When it comes to finding the ideal environment for you and your family to live, it goes without saying that safety is a top priority. But will you be safer in the city, living among groups of people or going it alone in a rural atmosphere? Before jumping into somewhere based on your instincts, use some basic research techniques to find out the facts. Safety has many faces, from physical to financial, and each environment has its own risks and rewards. The best choice for you depends on the facts you ferret out.

Physical Safety

All things being equal, it seems logical that it would be safer to live in the quiet countryside than in a busy city. Not true, according to a study in the Annals of Emergency Medicine. It states that the risk of injury death from both crime and accidents is more than 20 percent higher in the countryside than in urban areas.

The risk of homicide might be greater in large cities, but dangers from auto accidents is significantly higher in the country, where people drive more often, longer distances and even drive drunk more than those in cities do. You can change these odds for your own family, though, by being smart and prepared. Living significantly apart from others can prevent you becoming a victim of violent crime, and smart habits can reduce your risk from traffic and gunfire accidents.

Financial Safety

You’re subject to the same online thieves whether you live in the city or country, but the risk of identity theft may be more prevalent in the city. Purse snatching and card reading are still major methods for stealing personal information, and you’re much more likely to come across these problems living in the city. Programs such as Lifelock’s Online Risk Calculator can give you the odds of having your identity stolen in a given situation. The odds are generally even higher if you don’t arm yourself with information and don’t practice good financial habits.

Social Safety

Making yourself and your family safe is mostly about looking to the future and preventing as many disasters as possible from happening. Your living environment will inform the ways in which you have to prepare. Prepping for civil uprising such as riots is much more important in urban areas than on farms or in woodsy cabins. On the other hand, hurricanes and tornadoes threaten people both urban and country, depending on what part of the country you live. Prepping is crucial for the future safety of your family, and the first step in prepping is to figure out what to prep for.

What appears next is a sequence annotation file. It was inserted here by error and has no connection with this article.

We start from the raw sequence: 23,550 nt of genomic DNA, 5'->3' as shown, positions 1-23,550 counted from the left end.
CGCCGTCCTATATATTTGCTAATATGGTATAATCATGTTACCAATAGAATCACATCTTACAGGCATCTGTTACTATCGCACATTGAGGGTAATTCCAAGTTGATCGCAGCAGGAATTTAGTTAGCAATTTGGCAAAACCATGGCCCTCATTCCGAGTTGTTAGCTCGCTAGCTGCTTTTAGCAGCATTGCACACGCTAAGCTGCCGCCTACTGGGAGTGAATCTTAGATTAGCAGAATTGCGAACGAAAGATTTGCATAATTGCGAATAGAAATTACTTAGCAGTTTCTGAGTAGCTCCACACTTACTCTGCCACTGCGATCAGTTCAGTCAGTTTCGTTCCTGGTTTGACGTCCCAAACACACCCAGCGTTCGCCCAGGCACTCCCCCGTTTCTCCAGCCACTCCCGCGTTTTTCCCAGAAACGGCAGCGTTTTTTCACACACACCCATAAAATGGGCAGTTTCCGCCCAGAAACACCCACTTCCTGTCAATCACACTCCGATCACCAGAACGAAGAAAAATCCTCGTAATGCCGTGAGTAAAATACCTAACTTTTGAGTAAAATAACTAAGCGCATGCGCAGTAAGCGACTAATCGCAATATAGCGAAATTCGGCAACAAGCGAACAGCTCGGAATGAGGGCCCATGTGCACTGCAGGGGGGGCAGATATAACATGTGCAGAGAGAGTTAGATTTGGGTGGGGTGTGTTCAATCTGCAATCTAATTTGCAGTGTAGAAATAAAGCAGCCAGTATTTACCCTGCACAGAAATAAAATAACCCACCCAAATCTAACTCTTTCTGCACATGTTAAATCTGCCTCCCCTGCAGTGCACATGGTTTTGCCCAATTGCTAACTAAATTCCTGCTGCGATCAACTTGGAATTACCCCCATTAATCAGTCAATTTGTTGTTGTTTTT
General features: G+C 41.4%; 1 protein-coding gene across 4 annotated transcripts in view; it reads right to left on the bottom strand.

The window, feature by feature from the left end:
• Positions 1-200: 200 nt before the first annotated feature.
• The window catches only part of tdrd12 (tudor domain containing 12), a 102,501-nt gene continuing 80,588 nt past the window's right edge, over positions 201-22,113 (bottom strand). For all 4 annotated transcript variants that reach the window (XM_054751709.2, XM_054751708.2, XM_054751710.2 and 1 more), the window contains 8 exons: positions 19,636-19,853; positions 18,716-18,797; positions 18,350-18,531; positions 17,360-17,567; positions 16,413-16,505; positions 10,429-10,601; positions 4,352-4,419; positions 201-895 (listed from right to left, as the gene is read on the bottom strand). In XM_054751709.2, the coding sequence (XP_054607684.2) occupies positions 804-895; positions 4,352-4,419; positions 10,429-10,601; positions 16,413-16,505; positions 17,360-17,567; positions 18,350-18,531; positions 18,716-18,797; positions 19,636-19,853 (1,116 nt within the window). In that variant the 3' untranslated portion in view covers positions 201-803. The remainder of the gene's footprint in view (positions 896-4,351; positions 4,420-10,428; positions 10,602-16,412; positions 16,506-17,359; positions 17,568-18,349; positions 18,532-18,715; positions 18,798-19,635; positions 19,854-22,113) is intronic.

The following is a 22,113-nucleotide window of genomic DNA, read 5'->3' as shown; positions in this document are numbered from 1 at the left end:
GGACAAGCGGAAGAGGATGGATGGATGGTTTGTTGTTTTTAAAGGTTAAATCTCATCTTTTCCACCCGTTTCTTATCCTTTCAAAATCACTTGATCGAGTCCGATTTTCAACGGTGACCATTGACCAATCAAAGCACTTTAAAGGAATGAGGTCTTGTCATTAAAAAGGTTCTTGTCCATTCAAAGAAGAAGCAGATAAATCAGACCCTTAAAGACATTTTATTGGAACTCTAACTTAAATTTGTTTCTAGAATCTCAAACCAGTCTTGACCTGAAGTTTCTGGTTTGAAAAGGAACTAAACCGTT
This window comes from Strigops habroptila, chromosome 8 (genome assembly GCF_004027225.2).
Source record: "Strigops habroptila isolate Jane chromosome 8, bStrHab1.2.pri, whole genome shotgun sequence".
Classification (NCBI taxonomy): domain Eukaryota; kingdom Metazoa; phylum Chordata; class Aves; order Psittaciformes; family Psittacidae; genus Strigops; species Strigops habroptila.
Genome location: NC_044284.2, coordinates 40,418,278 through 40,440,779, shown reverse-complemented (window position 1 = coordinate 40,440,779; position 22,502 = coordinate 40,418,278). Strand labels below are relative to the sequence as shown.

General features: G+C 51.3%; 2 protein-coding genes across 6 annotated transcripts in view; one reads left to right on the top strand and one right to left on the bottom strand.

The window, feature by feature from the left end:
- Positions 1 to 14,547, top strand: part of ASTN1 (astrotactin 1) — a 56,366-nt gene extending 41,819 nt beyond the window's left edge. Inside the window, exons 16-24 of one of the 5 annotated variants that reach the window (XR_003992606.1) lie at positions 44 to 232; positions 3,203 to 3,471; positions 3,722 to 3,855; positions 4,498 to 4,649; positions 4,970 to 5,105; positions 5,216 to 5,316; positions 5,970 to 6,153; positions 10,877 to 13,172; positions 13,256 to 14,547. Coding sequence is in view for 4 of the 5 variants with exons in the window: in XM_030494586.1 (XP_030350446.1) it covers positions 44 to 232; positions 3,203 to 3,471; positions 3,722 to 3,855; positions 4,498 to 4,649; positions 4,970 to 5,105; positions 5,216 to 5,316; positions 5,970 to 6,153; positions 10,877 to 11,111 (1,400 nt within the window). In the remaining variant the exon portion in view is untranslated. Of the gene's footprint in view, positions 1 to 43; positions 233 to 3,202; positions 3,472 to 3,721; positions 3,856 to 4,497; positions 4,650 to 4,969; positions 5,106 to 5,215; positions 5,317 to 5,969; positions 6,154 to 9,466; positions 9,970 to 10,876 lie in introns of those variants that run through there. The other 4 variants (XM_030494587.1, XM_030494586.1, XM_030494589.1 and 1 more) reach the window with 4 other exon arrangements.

When deciding how to prep in terms of your environment, go with your strengths. If you know a lot about gardening, livestock, and living off-grid, make the countryside your home base and stock up accordingly, using natural disasters as a template for your possible future problems. A storm shelter should be high on your priority list, as well as alternate power sources. On the other hand, if you’ve never lived without electricity except during blackouts and can’t start a barbecue fire, it’s not a smart idea to move out of the city before doing some heavy research. If you want to have a rural home base, study all necessary skills beforehand and move from the city afterward. Do your safety prepping with civil unrest in mind. Strengthen doors and windows, practice firearms training, and store supplies than can be used without power or running water.

Written by Realty Times Staff


Author: Alicia Holman

Experience and passion are just two words that best describe Alicia Holman. As Designated Broker, Alicia is passionate about helping people begin to create wealth through making smart real estate choices. With an extensive background in customer service, her number one priority is the relationships she builds with each and every client. Alicia views helping people buy and sell Arizona real estate as more than a career. It's also her opportunity to make a positive impact in people's lives. Alicia understands the need for distinctive real estate representation. Today, Alicia couldn't ask for a better job. "It’s a great feeling to live and work in an area with so many real estate opportunities. I’ve lived in Arizona for more than 40 years and every day I gain a greater appreciation for all that this area has to offer." As a fulltime broker, Alicia’s approach to real estate is focused around getting to know her clients as real people and taking care of them from beginning to end. Her professional, straightforward approach to real estate has empowered her to listen carefully with interest and understanding to each specific need of her client, in order to assure that he or she is satisfied whether buying or selling.

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